Shortly after his 18th Birthday, Joe realised his life-long ambition when he passed out as a Royal Marine Commando in June 2006. While out serving with 40 Commando, Royal Marines as part of Operation Herrick 7, Joe suffered life-altering injuries when he stepped on an IED.
From February 2008, he spent five and a half months at, what was then, the Selly Oak Hospital in Birmingham, 6 weeks of which was spent in intensive care. After being moved in July 2008 to the Defence Medical Rehabilitation Centre at Headley Court in Surrey, Joe spent the best part of three years in rehabilitation and racking up over 50 surgical operations to date.
Unsatisfied with leading a life entirely dissimilar to that which he experienced with the Royal Marines, Joe endeavoured to gain back the fitness levels he had enjoyed as a Commando.
As testament to his efforts, in less than 7 months Joe completed the Ironman UK and became the first and only wheelchair athlete to complete one of the toughest Ironman courses in the world, which included a 2.4 mile swim, 112m cycling and 26.2 miles running. He has since completed Ironman UK for a second time and remains the only wheelchair athlete to have done so.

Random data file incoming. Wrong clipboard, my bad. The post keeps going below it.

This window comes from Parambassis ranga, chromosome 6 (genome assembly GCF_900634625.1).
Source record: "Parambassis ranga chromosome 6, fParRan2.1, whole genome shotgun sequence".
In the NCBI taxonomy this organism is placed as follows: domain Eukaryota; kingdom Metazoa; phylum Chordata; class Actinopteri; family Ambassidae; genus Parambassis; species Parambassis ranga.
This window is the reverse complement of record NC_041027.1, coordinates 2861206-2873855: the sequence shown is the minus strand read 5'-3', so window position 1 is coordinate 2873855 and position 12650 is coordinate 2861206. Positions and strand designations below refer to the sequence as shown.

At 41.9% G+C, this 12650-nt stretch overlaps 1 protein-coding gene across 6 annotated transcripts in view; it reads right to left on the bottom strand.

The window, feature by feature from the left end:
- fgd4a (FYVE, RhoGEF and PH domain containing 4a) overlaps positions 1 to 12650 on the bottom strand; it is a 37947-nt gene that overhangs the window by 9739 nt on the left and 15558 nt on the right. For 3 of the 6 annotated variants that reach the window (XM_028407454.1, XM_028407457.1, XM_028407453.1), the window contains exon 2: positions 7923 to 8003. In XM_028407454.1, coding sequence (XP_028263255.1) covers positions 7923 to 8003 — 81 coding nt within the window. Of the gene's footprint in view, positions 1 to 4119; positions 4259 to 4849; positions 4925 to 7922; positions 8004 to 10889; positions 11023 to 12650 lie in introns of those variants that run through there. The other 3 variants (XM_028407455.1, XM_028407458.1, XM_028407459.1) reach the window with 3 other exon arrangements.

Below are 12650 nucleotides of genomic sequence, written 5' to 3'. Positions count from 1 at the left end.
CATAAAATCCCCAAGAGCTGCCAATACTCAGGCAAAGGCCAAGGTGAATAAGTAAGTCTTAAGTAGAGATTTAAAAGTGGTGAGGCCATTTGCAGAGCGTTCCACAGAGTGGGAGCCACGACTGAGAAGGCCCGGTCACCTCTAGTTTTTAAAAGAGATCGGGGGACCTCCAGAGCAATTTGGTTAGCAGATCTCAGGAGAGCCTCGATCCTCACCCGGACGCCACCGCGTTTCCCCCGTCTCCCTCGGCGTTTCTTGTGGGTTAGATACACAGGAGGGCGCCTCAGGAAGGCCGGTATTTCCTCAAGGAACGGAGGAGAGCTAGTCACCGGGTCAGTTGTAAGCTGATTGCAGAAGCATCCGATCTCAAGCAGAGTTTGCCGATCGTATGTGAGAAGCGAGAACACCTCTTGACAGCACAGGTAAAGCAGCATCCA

In addition to his Ironman exploits, Joe has competed as a Para-Athlete which has enabled him to continue to serve his country, having competed for Team GB at the European Para-triathlon Championships in 2012 as well as flying the Paralympics flame into the Olympic stadium.
Not only is Joe a hopeful for the Rio 2016 Paralympic Games, he has also started a strength and conditioning science degree at UCL with the ultimate goal of being in the position to help train people in a similar position to himself achieve beyond what is deemed achievable.
Despite such adversity, Joe's positivity and determination has led him to achieve some remarkable feats of endeavour and make him an inspiration for others overcoming adversity.